Saturday, March 20, 2010

Stones UNthrown

Please allow some personal notes: It's been more than two months since I went into a blogging hiatus. To those two individuals who frequent my blog: my biggest apologies. I just needed to put some aspects of my life in order. And that meant, cutting some non-essentials (blogging included) along the way, albeit temporarily. But now that my life is back to its natural rhythm, I am back. And hopefully, I am here to stay.

And here's the main entry.

Today's the fifth week of the Lenten season. After this week, we'll have the most grace-filled week of them all: the Holy Week. But before that, allow me to wax some (pensive) thoughts about the Gospel of today.

For those who may be familiar with the gospel episode which involves the woman caught in the act of adultery, the title of this entry should come across as somewhat eerily familiar. Yes, today's gospel features her (as the main star) along with the scribes and the Pharisees (who played some bit roles). Of course, we should not forget Jesus. When we speak of the Gospel narratives, we naturally speak of Jesus. After all, the gospel is His biography. Hence, it is implied that in every Gospel narrative, Jesus Christ is the leading man. He's the Superstar—But this is another story altogether.

Now, let's see the story.

It was a fine morning when the scribes and the Pharisees brought the woman to Jesus. The woman was caught red-handed having an adulterous affair. They had made her stand in the middle of a crowd. And then, pronouncing these words, we could immediately sense a brewing conflict:

"Teacher, this woman was caught in the very act of committing adultery… Now in the law, Moses commanded us to stone such women. So what do you say?"

St. John, the writer, was sharp to record this important detail: They said this to test him
so that they could have some charge to bring against him.

Jesus did not bite the bait. Initially.

He pretended to be indifferent; perhaps, feigning to avoid a squabble in the making.

But they nagged him. Repeatedly.

This must have terribly piqued him. But with much composure, he was able to deliver this line firmly:

"Let the one among you who is without sin be the first to throw a stone at her."

After which, he was back again in his business of writing some stuff on the ground.

My scripture professor, ten years ago, poignantly recreated this scene for the class. He made us privy to the hypothesis of theologians that perhaps Jesus was writing the evil deeds the bit players themselves committed. Hence, no one among them had the gall to throw any stones at her.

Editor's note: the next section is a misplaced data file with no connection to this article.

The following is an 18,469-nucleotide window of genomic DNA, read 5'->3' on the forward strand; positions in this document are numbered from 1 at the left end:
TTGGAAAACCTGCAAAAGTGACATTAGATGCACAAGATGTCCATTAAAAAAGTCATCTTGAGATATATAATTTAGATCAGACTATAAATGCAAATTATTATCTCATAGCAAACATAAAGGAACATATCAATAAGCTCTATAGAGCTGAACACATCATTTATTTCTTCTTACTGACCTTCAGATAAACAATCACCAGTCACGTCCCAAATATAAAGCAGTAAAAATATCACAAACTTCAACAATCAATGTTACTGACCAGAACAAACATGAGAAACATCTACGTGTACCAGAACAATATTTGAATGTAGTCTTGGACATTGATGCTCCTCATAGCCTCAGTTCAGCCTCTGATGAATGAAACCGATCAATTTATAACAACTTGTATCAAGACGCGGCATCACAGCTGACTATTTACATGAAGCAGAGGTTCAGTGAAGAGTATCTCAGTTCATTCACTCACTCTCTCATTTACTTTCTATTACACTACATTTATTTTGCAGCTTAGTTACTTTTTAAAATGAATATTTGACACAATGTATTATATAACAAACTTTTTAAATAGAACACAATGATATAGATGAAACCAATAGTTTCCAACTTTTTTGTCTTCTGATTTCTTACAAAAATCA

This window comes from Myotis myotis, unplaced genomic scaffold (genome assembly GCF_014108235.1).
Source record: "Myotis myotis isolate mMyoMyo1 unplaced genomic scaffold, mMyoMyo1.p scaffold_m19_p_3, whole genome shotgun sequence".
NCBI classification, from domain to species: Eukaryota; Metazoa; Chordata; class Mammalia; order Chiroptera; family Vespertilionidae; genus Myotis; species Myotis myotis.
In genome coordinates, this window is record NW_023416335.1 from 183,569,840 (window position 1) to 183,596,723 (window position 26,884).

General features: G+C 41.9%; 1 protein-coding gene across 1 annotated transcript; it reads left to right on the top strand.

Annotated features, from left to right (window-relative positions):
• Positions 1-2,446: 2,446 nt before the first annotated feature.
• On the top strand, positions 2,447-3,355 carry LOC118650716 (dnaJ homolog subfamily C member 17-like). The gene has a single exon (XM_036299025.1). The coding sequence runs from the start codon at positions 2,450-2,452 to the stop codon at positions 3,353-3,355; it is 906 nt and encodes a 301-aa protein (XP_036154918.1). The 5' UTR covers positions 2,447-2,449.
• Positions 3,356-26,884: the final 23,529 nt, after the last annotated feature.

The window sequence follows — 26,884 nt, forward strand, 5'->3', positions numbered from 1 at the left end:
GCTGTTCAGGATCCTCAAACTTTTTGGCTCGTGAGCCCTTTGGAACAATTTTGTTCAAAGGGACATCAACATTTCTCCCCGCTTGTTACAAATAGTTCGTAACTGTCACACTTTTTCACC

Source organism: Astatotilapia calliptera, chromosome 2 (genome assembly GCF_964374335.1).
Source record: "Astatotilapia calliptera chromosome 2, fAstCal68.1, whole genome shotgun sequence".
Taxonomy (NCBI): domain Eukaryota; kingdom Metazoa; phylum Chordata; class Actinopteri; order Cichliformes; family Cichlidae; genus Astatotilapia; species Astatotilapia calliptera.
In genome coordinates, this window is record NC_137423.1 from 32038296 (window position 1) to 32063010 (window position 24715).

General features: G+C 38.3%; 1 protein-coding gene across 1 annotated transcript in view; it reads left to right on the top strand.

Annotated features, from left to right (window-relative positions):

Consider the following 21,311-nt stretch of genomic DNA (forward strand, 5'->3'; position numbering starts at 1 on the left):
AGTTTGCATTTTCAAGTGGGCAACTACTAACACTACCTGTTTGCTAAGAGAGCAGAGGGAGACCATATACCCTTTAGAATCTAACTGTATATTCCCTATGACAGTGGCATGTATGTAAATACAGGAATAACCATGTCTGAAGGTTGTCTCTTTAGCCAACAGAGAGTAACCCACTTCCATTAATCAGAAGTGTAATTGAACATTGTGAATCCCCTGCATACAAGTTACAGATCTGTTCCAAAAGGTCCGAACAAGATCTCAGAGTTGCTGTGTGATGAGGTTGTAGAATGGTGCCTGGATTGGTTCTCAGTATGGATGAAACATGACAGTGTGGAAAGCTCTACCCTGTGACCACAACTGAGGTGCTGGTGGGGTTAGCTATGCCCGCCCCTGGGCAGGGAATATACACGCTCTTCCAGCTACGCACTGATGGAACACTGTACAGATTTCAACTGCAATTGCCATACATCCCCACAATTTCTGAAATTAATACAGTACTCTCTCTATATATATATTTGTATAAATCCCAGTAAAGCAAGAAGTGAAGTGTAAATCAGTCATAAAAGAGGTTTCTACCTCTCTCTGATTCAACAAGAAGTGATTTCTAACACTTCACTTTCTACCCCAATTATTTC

It's their turn to give Jesus cold shoulder treatment. They responded by leaving the scene one after the other.

When all of them vanished, only Jesus and the distressed woman were left in the scene.

Now, don't miss anything here because this is such a beautiful and moving scene no sensible young person should miss.

Jesus straightened up and said to her "Woman, where are they? Has no one condemned you?" She replied, "No one, sir."

Jesus said, "Neither do I condemn you."
Go, and from now on do not sin any more."

Don't you feel love in the air? I do.

And how I wish I were that woman in the scene. It must have been en electrifying experience how it feels to be personally forgiven by a God who knows nothing but to love.

Let me digress a little. I went for some small talk with a priest-confrere two nights ago. And he shared with me that the God of love only looks at us with love. He loves us terribly that he could not make himself angry at us even when we hurt him when we commit sin. Even in the most evil deed we're making, he only looks at us with one brand of look: a loving stare. St. Paul puts it succinctly: "Our faith may fail, his never wanes- That's who he is, he cannot change!" (2 Timothy 2:13)

And so, the woman who had been adjudged dirty was transformed into her pristine state. She's clean once more. She's a new creature again because the God of love willed her to be so.

The grace of forgiveness given to this woman is also offered to us; absolutely free of charge, no hidden charges at all! Because Christ already offered his life for her our salvation.


A postscript:

Think about this, nothing is known about the man who was with the woman before this scene had taken place.

Did he escape?

If he did, I think that that it's such a big loss on his part because he was not able to encounter Jesus and experience the pristine quality of how God forgives.

How about us?